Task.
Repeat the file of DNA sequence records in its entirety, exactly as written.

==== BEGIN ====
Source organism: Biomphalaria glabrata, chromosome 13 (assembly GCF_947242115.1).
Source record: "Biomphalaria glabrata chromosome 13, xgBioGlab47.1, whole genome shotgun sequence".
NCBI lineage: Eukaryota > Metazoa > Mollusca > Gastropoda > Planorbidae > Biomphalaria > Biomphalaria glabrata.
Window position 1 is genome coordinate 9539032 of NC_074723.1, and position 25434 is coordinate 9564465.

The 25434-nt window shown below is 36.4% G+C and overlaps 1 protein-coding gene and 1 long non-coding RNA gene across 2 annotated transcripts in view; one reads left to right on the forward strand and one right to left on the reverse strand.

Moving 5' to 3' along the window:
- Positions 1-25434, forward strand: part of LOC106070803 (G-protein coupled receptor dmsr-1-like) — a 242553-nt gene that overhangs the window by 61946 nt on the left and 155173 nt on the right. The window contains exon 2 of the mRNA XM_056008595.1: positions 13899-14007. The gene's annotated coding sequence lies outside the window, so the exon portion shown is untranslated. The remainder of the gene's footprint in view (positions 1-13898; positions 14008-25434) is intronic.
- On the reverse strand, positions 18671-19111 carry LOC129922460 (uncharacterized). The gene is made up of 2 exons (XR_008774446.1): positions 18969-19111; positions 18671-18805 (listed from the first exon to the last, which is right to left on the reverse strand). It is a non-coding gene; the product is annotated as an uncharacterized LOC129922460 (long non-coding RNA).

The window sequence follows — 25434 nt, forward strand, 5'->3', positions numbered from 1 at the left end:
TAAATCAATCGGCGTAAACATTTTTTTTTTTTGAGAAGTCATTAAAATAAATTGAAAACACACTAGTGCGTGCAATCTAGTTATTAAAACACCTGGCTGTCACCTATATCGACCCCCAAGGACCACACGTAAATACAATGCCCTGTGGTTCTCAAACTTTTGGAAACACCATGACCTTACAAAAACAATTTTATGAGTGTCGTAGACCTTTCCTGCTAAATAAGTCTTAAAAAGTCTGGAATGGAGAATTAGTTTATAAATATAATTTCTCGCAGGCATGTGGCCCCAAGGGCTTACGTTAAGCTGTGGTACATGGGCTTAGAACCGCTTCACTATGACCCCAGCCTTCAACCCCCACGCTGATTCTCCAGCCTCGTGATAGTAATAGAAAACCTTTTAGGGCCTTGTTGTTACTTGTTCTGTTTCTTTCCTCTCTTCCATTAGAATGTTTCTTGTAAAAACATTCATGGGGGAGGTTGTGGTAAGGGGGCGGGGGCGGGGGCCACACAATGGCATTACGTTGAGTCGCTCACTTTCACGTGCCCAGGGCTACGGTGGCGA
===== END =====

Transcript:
Source organism: Biomphalaria glabrata, chromosome 13 (assembly GCF_947242115.1).
Source record: "Biomphalaria glabrata chromosome 13, xgBioGlab47.1, whole genome shotgun sequence".
NCBI lineage: Eukaryota > Metazoa > Mollusca > Gastropoda > Planorbidae > Biomphalaria > Biomphalaria glabrata.
Window position 1 is genome coordinate 9539032 of NC_074723.1, and position 25434 is coordinate 9564465.

The 25434-nt window shown below is 36.4% G+C and overlaps 1 protein-coding gene and 1 long non-coding RNA gene across 2 annotated transcripts in view; one reads left to right on the forward strand and one right to left on the reverse strand.

Moving 5' to 3' along the window:
- Positions 1-25434, forward strand: part of LOC106070803 (G-protein coupled receptor dmsr-1-like) — a 242553-nt gene that overhangs the window by 61946 nt on the left and 155173 nt on the right. The window contains exon 2 of the mRNA XM_056008595.1: positions 13899-14007. The gene's annotated coding sequence lies outside the window, so the exon portion shown is untranslated. The remainder of the gene's footprint in view (positions 1-13898; positions 14008-25434) is intronic.
- On the reverse strand, positions 18671-19111 carry LOC129922460 (uncharacterized). The gene is made up of 2 exons (XR_008774446.1): positions 18969-19111; positions 18671-18805 (listed from the first exon to the last, which is right to left on the reverse strand). It is a non-coding gene; the product is annotated as an uncharacterized LOC129922460 (long non-coding RNA).

The window sequence follows — 25434 nt, forward strand, 5'->3', positions numbered from 1 at the left end:
TAAATCAATCGGCGTAAACATTTTTTTTTTTTGAGAAGTCATTAAAATAAATTGAAAACACACTAGTGCGTGCAATCTAGTTATTAAAACACCTGGCTGTCACCTATATCGACCCCCAAGGACCACACGTAAATACAATGCCCTGTGGTTCTCAAACTTTTGGAAACACCATGACCTTACAAAAACAATTTTATGAGTGTCGTAGACCTTTCCTGCTAAATAAGTCTTAAAAAGTCTGGAATGGAGAATTAGTTTATAAATATAATTTCTCGCAGGCATGTGGCCCCAAGGGCTTACGTTAAGCTGTGGTACATGGGCTTAGAACCGCTTCACTATGACCCCAGCCTTCAACCCCCACGCTGATTCTCCAGCCTCGTGATAGTAATAGAAAACCTTTTAGGGCCTTGTTGTTACTTGTTCTGTTTCTTTCCTCTCTTCCATTAGAATGTTTCTTGTAAAAACATTCATGGGGGAGGTTGTGGTAAGGGGGCGGGGGCGGGGGCCACACAATGGCATTACGTTGAGTCGCTCACTTTCACGTGCCCAGGGCTACGGTGGCGA